Electronic Communication Technologies: Training and Degree Programs
Electronic communication technologies degree and training programs teach students to program communication devices, maintain television and radio broadcast communications equipment and assist electrical engineers. Training programs in electronic communication technologies are commonly available as certificate, associate and bachelor's degree programs.
Certificate in Electronics Technology
Certificate programs are designed both for professionals brushing up their skills, as well as high school graduates interested in training for a career as a field service engineer. Students prepare for entry-level jobs in electronic communication technology by studying basic electrical theory and equipment maintenance for the telephone, radio and television industries. Accelerated certificates take as little as one year to complete, while longer certificate programs take up to 18 months. Prospective students are required to have earned a high school diploma or GED certificate prior to applying.
Students in certificate programs prepare for construction, repair and installation jobs by learning about circuitry and networking for everything from radios to cell phone towers. Coursework includes:
- Computer aided design and drafting
- Computer networking
- Electrical codes
- Technical writing
Graduates from certificate programs find work as systems technicians. According to the U.S. Bureau of Labor Statistics (BLS), there were 160,900 electrical and electronics installers and repairers employed across various fields, as of May 2008 (www.bls.gov). Among these, workers were employed in the following jobs:
- Computer network specialist
- Instrument manufacturer
- Electrical contractor
- Electronics equipment salesperson
- Equipment maintenance tech
Associate Degree in Electronic Technology
Similar to the certificate in electronics technology, associate degree programs in electronic technology cover technical subjects as well as general education. Students prepare for positions in electromagnetic communication technology by learning about wiring, testing equipment and electrical codes. General electronic technology associate degrees can prepare graduates to work in jobs such as telecommunications field service engineers and research and development specialists. There are no additional prerequisites expected of applicants to an associate degree program in electronic technology.
Since the early days of telecommunications, with the invention of the telegraph, electrical technologists have been repairing communications equipment. In the modern era, prospective technologists also are tasked with programming automated machines and troubleshooting electronic systems. Specific courses may include:
- Electronic communications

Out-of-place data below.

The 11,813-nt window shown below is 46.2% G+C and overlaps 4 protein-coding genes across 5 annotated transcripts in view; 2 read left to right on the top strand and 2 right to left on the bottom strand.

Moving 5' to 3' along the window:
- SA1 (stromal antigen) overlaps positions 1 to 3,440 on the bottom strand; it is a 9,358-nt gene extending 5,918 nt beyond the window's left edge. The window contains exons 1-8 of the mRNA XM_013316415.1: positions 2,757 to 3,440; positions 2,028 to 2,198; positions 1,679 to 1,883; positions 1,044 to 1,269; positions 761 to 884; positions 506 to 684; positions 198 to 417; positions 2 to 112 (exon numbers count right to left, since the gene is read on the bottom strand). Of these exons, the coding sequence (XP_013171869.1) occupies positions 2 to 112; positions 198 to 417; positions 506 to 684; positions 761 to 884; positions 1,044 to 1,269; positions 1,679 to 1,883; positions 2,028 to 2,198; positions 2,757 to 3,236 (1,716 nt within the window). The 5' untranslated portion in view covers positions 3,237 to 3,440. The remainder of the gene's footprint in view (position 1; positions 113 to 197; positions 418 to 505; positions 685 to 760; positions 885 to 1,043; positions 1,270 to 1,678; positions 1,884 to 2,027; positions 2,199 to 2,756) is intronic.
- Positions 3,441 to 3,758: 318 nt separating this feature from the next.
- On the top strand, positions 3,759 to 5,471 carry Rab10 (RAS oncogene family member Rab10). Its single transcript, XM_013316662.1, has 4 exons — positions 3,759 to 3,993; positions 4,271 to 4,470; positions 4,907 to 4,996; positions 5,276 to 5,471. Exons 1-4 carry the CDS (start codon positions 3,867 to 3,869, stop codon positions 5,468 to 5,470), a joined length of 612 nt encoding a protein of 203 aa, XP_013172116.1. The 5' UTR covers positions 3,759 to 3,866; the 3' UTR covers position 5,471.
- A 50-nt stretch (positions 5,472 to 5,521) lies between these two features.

- High definition digital television
- Computer Aided Design
- Data communications
- Electronic testing
- Digital communications
- Radar and microwave communications
The U.S. Bureau of Labor Statistics (BLS) projects a three percent increase in jobs for electrical and electronics installers and repairers in the decade of 2010-2020 (www.bls.gov). Job growth in this field is expected to increase at a much slower rate than the job growth for the nation, which is calculated to be 14% for the same period. Within the field, salary may vary somewhat between subspecialties. For instance, according to the BLS as of May 2012, electrical and electronics installers and repairers working on transportation equipment earn a median of $51,240 annually, those working on commercial and industrial equipment earn $52,650, and electrical power-line installers and repairers bring in a median of $63,250 per year.
Bachelor's Degree in Electronic Engineering Technology
A bachelor's degree program in electronic technology or electronic engineering technology with an electronic communications track covers the lifespan of an electronic device, from design and development to repair. Students learn to test and troubleshoot electronic equipment through hands-on experiences and laboratory work. Some electronics communication bachelor's degree programs take five years to complete; for some programs, prospective students are expected to have completed an associate program in engineering technology or be a high school graduate with a background in physics and chemistry.
Students in bachelor's degree programs are able to focus studies in everything from communications to microprocessors to digital signal processing. Commonly offered courses include:
- A.C. and D.C. circuits
- Digital signal processing
- Analog and digital communications systems
- Computer programming
- Industrial electronics
- Technical writing and communications
Electronic communication technology professionals work in the architectural engineering, semiconductor, navigational and control instruments manufacturing industries, as well as for the federal government. Among these, graduates of electronics communications and electronic engineering technology programs may find work as a:
- Computer network specialist
- Satellite Applications Specialist
- Engineering assistant
- Electronic communication specialist
- Telecommunications Technician
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